Responses of Sap Flow of Deciduous and Conifer Trees to Soil Drying in a Subalpine Forest

Chunhua Yan, Bei Wang, Yang Zhang, Xiaonan Zhang, Shinichi Takeuchi, Guo Qiu
2018 Forests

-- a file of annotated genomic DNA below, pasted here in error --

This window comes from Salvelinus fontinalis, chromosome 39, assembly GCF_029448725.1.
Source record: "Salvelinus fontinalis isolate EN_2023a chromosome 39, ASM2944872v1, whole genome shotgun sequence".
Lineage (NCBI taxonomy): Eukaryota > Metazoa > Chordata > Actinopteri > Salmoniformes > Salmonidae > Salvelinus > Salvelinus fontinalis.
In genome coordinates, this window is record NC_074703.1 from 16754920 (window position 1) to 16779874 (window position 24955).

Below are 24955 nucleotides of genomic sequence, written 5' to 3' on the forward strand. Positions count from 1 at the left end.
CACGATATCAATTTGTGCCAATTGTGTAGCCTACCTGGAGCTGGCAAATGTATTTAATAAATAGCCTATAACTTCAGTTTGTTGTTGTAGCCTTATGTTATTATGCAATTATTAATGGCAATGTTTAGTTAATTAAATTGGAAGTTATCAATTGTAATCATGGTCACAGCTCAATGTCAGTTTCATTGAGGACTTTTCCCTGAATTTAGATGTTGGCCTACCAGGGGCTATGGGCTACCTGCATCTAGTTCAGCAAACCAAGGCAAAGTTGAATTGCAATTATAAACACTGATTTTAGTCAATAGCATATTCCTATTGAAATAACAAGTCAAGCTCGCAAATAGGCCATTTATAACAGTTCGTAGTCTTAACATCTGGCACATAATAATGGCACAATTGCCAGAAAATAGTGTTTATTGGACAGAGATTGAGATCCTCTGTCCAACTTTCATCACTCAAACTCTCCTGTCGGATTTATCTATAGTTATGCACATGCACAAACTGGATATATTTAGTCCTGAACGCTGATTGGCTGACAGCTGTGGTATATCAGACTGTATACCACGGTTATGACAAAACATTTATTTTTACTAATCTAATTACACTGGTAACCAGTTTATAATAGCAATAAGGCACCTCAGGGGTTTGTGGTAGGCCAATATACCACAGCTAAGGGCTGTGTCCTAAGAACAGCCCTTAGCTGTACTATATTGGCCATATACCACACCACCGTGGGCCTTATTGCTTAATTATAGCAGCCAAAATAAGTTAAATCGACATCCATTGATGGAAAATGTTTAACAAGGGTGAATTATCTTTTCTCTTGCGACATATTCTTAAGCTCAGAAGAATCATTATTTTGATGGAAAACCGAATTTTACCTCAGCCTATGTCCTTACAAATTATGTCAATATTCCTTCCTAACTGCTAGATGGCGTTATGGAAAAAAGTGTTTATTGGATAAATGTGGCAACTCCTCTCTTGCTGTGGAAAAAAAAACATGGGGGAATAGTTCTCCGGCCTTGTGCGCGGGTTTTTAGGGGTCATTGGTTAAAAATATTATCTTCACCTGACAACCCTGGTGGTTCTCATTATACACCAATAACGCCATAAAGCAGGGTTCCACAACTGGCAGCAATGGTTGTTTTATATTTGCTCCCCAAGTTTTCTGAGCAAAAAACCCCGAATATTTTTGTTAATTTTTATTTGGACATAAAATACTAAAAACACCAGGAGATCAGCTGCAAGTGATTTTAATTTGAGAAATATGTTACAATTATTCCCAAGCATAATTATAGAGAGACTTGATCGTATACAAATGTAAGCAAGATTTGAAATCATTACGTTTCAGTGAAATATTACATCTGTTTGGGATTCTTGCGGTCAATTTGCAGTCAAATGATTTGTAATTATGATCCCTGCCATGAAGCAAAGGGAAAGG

Co-occurring species may adopt different water-use strategies to adapt to limited soil water. In Jiuzhaigou Valley, a continuous decline in soil water after an initial recharge from the thawing of snow and frozen soil in early spring was observed, but its effects on the sap flow dynamics of co-occurring species are not well understood. To clarify the species-specific water-use strategy, variations in sap flow and environmental conditions were investigated for two co-occurring species (Betula